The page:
In the midst of a general discussion about the Governor’s general philosophy related to clemency, one of the Board members asked the Governor about the DuMond case and his intention to grant clemency (which was public knowledge due to the notice of intent.)
The Governor responded by stating that he believed the facts warranted his decision to initiate a notice of intent. As has been reported, he added that he believed DuMond had gotten a bad deal from the justice system. (This goes to the stated purpose of the meeting which was for the Governor to communicate to the Board his clemency philosophy.) Note that this does parallel the quotes attributed to Reeves by Waas in the Huffington Post:
“But, according to Reeves, Huckabee actually told the parole board members that the prison sentence meted out to Dumond for his rape conviction was “outlandish” and “way out of bounds for his crime.”
Again, the Governor made these comments to explain his position on the clemency request, not to persuade the Board to grant parole. The Board had already decided against parole. “Parole was not an issue; it didn’t come up,” said Reeves.
In response to the Governor’s explanation of why he intended to grant DuMond clemency, Chastain then stated why he was against it. The Governor, according to Reeves replied, “Well, okay, it’s a difference of opinion.” And the discussion ended.
The Huffington Post article asserts that the Reeves account contradicts the Governor’s version when, in fact, everything Mr. Reeves describes corroborates Governor Huckabee’s statement on the issue, as quoted by Waas:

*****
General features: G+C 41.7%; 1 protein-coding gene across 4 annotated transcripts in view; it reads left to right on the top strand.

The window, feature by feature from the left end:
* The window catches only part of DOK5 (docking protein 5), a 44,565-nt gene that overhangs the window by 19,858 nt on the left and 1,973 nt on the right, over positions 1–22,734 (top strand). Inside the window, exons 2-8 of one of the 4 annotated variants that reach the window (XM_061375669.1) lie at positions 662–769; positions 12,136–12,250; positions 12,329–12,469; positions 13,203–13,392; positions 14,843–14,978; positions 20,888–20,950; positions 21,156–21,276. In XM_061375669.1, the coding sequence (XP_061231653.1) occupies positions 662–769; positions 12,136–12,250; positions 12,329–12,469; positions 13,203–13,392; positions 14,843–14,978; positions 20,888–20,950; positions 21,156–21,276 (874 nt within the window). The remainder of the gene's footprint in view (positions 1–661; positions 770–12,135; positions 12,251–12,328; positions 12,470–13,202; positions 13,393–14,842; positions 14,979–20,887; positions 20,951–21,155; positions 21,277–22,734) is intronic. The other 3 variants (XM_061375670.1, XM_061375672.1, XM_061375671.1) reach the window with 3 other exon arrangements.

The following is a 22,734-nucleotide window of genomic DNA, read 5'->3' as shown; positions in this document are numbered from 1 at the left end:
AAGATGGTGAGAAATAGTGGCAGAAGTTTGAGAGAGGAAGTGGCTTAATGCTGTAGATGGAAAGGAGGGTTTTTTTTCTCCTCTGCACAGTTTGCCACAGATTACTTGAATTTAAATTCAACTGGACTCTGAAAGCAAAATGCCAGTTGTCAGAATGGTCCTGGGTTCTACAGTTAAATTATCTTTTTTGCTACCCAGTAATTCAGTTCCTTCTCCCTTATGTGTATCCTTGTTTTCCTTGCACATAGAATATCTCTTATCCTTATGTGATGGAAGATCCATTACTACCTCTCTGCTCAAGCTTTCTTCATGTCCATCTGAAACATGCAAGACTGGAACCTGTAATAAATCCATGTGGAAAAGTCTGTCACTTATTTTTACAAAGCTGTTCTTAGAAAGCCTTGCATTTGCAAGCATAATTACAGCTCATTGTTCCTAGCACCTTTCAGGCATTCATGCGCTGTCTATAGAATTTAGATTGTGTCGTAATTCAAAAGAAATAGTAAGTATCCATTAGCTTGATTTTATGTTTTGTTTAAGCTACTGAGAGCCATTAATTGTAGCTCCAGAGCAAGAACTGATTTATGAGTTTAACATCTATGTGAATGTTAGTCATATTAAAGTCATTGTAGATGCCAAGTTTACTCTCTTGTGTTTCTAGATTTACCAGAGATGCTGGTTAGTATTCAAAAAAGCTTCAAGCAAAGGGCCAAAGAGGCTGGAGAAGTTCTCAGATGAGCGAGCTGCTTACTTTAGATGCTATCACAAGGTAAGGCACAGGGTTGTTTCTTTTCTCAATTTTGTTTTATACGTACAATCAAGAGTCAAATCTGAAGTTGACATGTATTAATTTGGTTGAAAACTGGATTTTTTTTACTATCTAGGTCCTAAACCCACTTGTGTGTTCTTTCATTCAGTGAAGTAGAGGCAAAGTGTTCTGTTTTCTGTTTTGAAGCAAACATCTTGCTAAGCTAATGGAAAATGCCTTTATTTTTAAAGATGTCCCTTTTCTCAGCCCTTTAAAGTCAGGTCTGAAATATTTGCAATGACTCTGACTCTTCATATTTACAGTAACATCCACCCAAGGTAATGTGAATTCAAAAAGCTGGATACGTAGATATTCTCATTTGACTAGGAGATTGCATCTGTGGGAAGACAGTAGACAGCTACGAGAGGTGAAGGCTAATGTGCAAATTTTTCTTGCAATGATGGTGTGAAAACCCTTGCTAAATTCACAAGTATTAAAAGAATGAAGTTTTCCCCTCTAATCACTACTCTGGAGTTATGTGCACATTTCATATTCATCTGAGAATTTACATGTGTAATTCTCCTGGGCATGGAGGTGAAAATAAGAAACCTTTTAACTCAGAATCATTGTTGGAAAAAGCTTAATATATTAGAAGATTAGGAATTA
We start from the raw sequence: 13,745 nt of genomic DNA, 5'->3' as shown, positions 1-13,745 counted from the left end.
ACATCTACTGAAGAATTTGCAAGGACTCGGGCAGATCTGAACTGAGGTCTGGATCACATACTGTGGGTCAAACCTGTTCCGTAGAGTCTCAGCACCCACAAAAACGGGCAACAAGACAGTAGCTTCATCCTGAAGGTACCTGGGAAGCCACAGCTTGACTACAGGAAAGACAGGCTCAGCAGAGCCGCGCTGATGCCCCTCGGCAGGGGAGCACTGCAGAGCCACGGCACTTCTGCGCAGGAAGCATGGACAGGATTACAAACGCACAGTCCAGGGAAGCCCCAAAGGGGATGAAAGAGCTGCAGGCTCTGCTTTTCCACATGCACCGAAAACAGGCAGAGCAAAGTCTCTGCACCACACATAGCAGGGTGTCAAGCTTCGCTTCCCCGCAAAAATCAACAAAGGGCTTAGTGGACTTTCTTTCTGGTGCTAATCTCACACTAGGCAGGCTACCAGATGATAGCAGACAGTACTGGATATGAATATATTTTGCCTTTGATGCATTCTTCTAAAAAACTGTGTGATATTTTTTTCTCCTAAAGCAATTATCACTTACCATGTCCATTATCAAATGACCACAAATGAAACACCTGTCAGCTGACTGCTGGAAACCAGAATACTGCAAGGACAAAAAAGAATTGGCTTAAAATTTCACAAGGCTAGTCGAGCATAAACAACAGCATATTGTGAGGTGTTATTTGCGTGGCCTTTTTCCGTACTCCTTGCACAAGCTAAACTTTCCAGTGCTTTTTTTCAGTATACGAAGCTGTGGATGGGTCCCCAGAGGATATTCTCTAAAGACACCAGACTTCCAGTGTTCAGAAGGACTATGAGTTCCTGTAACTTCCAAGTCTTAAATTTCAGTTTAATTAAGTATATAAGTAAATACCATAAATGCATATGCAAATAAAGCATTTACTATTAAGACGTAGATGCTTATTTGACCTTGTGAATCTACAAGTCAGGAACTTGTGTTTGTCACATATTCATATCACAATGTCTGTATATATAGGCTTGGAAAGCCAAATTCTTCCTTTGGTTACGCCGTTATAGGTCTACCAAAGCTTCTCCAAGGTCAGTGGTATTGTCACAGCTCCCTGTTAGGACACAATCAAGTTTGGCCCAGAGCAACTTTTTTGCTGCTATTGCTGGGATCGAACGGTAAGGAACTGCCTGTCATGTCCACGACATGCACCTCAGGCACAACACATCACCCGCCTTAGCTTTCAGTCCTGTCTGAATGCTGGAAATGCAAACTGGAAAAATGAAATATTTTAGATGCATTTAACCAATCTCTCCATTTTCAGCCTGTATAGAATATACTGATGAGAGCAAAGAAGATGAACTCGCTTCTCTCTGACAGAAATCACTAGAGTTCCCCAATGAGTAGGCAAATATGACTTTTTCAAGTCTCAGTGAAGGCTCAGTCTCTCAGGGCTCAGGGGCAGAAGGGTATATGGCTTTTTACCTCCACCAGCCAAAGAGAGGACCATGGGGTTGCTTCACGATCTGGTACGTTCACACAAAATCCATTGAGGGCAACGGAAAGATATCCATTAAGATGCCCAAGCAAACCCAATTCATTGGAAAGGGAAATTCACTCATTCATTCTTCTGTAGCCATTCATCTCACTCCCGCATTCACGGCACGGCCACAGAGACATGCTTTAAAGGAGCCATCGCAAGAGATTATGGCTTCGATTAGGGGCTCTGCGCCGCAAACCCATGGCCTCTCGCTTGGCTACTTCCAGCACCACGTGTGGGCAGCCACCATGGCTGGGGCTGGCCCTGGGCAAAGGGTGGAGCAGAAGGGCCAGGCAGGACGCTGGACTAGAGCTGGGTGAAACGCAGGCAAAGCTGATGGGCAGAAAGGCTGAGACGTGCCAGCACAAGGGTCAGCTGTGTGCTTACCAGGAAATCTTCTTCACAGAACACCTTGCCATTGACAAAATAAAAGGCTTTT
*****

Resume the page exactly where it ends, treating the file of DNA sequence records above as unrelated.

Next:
“This stands in stark contrast to Huckabee’s assertion, repeated at a press conference today that he “did not ask [the board] to do anything.” When asked directly about trying to influence the board, Huckabee responded: “No. I did not. Let me categorically say that I did not.”
“He never mentioned parole at that meeting,” says Mr. Reeves. “The Governor was talking about clemency.”
On January 16, 1997 the Board took up a reconsideration of DuMond’s parole request and voted to grant parole with the stipulation that DuMond be paroled out of state.
The vote was as follows:
4 members voted yes. LeRoy Brownlee, Chairman; Fred Allen, Jr.; Ermer Poindexter; Railey Steele;
1 voted no. Dr. Charles Chastain.
There were 2 abstentions. Deborah Suttler and August Pieroni.
That same afternoon the Governor denied the clemency request. He sent a letter to DuMond that has been widely reported saying, (excerpted):
“Dear Wayne, I have reviewed your applications for executive clemency, specifically a commutation and/or pardon. … My desire is that you be released from prison. I feel now that parole is the best way for your reintegration into society. … Therefore, after careful consideration … I have denied your applications.”
The Governor’s approach to the DuMond case has been consistent. As he expressed in the letter, he did believe that DuMond should be released from prison. However, he denied clemency/pardon FOUR TIMES. Even after the Board granted parole with the out-of-state stipulation, Governor Huckabee denied two subsequent clemency requests. DuMond could not find a state which would take him, so he remained in prison for TWO MORE YEARS. It was during this time that the Governor continued to deny him clemency.
If the Governor was actively seeking to release DuMond, he could have easily done so by granting him clemency. He did not do so.
Finally, September 16, 1999 the Board, during a regular progress report on DuMond, dropped the out-of state condition for parole. The Governor took no action to promote this decision and did not know it was coming.
In October of that year, DuMond was released.